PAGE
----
To put all this in context, Carlsbad is a town of about 26,000 people in south-central New Mexico. Many of the church’s members work in the area’s potash mines or at the underground, low-grade nuclear waste storage site that opened a year ago. Several members also work for the National Park Service at Carlsbad Caverns National Park and Guadalupe National Park, both located south of town. Nearly all the young mothers in the church have jobs outside the home.
“The amazing thing is most of these folks [involved in ministries] are super involved with the church too,” Bacon said. “In most cases we don’t see a direct result in local church growth but we see the growth of our people who are involved. We’ve seen them branch out into other ministries.”
A fulltime music/education minister coordinates with dozens of church members who lead in Sunday school, Discipleship Training and music ministries. First Baptist is now in its fifth semester of FAITH evangelistic training, with about 30 people visiting prospects and members on Sundays and Tuesdays.
A fulltime youth minister who spends at least 10 hours a week at the town’s junior and senior high school activities draws up to 200 teens each Wednesday night for a Bible-based praise worship service. The youth will go at least every other year on an out-of-state missions trip and several times each year will participate in local or regional missions projects.
“One of the things I’m most proud of is that our kids leave here with a heart for missions,” the pastor said. “They go off to college and get involved in summer missions through their campus BSU.”
This will be the eighth year college students with ties to the Carlsbad congregation have gone out as summer missionaries. The two this year will be serving in Russia and in Southeast Asia.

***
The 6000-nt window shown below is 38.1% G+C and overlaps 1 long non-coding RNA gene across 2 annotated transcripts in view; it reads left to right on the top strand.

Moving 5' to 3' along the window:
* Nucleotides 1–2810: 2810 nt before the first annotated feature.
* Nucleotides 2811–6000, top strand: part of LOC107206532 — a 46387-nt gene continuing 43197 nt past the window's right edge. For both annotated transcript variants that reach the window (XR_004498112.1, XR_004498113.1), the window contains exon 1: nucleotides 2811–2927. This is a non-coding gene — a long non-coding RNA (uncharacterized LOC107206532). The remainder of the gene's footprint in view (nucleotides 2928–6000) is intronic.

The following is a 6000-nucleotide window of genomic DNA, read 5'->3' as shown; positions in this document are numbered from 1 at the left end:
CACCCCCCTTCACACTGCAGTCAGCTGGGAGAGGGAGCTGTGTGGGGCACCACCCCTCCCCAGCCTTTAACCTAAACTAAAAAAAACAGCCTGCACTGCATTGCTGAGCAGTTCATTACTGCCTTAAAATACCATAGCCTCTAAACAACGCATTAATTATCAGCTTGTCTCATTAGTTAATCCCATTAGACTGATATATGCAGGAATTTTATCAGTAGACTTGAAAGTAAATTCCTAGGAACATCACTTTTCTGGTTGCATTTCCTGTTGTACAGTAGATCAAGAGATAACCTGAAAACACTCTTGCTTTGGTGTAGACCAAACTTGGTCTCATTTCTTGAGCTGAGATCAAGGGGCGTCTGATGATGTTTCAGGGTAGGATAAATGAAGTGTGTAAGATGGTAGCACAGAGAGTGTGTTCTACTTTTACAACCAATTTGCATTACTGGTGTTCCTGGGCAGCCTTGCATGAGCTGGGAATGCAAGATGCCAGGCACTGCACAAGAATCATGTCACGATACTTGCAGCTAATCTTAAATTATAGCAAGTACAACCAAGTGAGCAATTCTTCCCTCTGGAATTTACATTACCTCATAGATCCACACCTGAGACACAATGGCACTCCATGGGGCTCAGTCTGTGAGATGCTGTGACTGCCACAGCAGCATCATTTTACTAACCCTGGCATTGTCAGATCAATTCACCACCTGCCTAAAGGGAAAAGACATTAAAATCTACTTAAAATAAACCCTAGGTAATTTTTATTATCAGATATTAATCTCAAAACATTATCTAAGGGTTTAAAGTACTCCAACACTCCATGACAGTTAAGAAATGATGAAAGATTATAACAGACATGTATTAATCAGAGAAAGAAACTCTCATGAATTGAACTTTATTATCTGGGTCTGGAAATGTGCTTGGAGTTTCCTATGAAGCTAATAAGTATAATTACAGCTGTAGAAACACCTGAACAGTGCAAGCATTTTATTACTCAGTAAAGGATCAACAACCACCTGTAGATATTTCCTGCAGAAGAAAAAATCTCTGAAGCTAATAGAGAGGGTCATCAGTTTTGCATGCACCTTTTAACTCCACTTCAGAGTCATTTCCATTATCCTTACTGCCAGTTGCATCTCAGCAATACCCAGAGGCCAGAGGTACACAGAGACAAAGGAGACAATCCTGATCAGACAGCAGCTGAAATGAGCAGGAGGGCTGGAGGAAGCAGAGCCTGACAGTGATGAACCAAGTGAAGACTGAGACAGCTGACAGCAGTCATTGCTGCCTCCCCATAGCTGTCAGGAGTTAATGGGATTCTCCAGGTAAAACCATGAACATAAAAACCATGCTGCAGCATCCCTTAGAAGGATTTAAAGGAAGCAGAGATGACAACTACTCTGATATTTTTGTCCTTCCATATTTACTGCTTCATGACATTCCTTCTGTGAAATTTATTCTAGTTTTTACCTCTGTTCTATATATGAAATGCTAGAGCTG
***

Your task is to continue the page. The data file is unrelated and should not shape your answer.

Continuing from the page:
“I think it shows these kids have gotten something in the local church that they’ve carried on to college with them,” Bacon said. “Even after they leave here, they continue to serve the Lord and minister to people.”
First Carlsbad’s active GA, Acteen and Women on Mission groups help reinforce the concept that a Christian is to be the hands, hugs and heart of Jesus locally and globally, Davis said.
“We’ve had pastors who were very missions-minded, but even more than that there has just always been a real spirit of cooperation in all areas of the church,” Davis said. “I think this is something the Lord has fostered in this church. I can’t put my finger on any one thing. It’s just a lot of committed individuals who work together.”
The many missionaries who have spoken in the church have fed the church’s zeal for missions, Davis added.
Although a building committee was just elected for a projected multi-purpose building that will house the youth Sunday school departments and mid-week youth worship, the church has no short- or long-term action plan, nor any vision or mission statements, Bacon said. The church merely exists to be Christ in the community, responsive as he was to needs as they arise, the pastor said.
(BP) photos posted in the BP Photo Library at http://www.bpnews.net. Photo titles: TYPICALLY INVOLVED, NEW OPPORTUNITY, CAMPER’S APPRECIATION, and CARLSBAD CONGREGATION.